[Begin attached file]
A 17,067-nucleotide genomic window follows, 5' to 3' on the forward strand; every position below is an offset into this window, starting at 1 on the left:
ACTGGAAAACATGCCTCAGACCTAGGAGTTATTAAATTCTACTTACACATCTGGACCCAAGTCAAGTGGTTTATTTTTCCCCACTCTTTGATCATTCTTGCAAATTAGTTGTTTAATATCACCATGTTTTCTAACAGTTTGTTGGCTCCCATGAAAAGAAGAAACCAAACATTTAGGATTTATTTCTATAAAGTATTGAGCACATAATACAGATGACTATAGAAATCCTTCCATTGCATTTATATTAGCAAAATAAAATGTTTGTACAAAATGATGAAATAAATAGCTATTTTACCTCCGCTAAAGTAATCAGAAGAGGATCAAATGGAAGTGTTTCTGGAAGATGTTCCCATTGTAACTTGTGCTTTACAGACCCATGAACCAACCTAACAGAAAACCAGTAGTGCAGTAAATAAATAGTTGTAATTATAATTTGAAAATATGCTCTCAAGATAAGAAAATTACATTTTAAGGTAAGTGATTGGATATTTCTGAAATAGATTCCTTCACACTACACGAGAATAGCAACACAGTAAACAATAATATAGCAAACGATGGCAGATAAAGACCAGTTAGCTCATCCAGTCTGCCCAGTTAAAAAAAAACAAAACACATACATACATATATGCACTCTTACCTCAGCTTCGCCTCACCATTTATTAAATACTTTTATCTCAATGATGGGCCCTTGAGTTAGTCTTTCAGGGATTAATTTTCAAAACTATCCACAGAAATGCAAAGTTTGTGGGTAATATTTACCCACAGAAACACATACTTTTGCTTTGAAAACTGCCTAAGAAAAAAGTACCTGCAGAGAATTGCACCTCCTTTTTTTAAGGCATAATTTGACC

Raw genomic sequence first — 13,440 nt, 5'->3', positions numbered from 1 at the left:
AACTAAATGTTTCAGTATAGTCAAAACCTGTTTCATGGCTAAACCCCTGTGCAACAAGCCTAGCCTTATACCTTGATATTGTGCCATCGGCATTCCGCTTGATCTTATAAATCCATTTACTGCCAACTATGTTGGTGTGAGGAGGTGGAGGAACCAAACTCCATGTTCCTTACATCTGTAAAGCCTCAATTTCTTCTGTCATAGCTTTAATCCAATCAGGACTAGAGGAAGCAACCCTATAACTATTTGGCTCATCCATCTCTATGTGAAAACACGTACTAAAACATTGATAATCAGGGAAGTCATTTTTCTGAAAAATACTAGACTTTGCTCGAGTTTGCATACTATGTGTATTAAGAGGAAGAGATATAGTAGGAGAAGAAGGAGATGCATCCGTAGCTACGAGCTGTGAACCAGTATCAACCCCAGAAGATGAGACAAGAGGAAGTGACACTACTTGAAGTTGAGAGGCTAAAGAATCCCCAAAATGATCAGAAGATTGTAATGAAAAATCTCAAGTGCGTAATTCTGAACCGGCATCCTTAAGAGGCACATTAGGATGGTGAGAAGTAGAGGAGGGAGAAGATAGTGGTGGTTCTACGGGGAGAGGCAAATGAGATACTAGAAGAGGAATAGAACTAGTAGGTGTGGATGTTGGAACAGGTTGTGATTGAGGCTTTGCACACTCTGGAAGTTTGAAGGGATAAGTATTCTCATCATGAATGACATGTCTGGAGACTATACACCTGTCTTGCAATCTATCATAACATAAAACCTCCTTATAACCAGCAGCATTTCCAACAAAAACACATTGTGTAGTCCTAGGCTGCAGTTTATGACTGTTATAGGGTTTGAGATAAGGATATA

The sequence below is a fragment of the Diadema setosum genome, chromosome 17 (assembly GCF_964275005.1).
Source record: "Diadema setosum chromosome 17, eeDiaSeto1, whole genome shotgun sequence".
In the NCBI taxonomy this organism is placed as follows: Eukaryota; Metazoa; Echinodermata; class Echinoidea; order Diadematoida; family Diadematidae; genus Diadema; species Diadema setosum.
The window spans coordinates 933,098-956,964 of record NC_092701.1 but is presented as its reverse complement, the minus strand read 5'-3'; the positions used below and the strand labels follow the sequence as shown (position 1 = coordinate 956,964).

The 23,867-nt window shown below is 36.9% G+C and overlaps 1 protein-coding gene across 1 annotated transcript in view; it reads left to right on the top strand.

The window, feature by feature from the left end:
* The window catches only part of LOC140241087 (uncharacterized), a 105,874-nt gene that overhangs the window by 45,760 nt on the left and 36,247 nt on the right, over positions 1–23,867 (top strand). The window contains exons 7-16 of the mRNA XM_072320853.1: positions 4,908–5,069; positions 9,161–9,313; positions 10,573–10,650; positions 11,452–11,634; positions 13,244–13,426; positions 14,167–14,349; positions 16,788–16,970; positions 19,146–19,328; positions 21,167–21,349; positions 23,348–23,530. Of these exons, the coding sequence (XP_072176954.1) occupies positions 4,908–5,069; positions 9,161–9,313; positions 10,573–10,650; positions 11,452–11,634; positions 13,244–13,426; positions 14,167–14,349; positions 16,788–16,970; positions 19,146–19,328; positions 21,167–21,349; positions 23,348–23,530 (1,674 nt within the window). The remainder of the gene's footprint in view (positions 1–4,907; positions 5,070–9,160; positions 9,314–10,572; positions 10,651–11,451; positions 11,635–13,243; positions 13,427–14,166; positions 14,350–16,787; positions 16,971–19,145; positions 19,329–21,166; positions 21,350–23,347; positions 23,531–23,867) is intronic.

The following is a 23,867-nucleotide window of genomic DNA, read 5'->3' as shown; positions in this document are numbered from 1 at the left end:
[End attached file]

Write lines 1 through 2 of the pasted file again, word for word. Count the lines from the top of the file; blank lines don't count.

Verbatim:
A 17,067-nucleotide genomic window follows, 5' to 3' on the forward strand; every position below is an offset into this window, starting at 1 on the left:
ACTGGAAAACATGCCTCAGACCTAGGAGTTATTAAATTCTACTTACACATCTGGACCCAAGTCAAGTGGTTTATTTTTCCCCACTCTTTGATCATTCTTGCAAATTAGTTGTTTAATATCACCATGTTTTCTAACAGTTTGTTGGCTCCCATGAAAAGAAGAAACCAAACATTTAGGATTTATTTCTATAAAGTATTGAGCACATAATACAGATGACTATAGAAATCCTTCCATTGCATTTATATTAGCAAAATAAAATGTTTGTACAAAATGATGAAATAAATAGCTATTTTACCTCCGCTAAAGTAATCAGAAGAGGATCAAATGGAAGTGTTTCTGGAAGATGTTCCCATTGTAACTTGTGCTTTACAGACCCATGAACCAACCTAACAGAAAACCAGTAGTGCAGTAAATAAATAGTTGTAATTATAATTTGAAAATATGCTCTCAAGATAAGAAAATTACATTTTAAGGTAAGTGATTGGATATTTCTGAAATAGATTCCTTCACACTACACGAGAATAGCAACACAGTAAACAATAATATAGCAAACGATGGCAGATAAAGACCAGTTAGCTCATCCAGTCTGCCCAGTTAAAAAAAAACAAAACACATACATACATATATGCACTCTTACCTCAGCTTCGCCTCACCATTTATTAAATACTTTTATCTCAATGATGGGCCCTTGAGTTAGTCTTTCAGGGATTAATTTTCAAAACTATCCACAGAAATGCAAAGTTTGTGGGTAATATTTACCCACAGAAACACATACTTTTGCTTTGAAAACTGCCTAAGAAAAAAGTACCTGCAGAGAATTGCACCTCCTTTTTTTAAGGCATAATTTGACC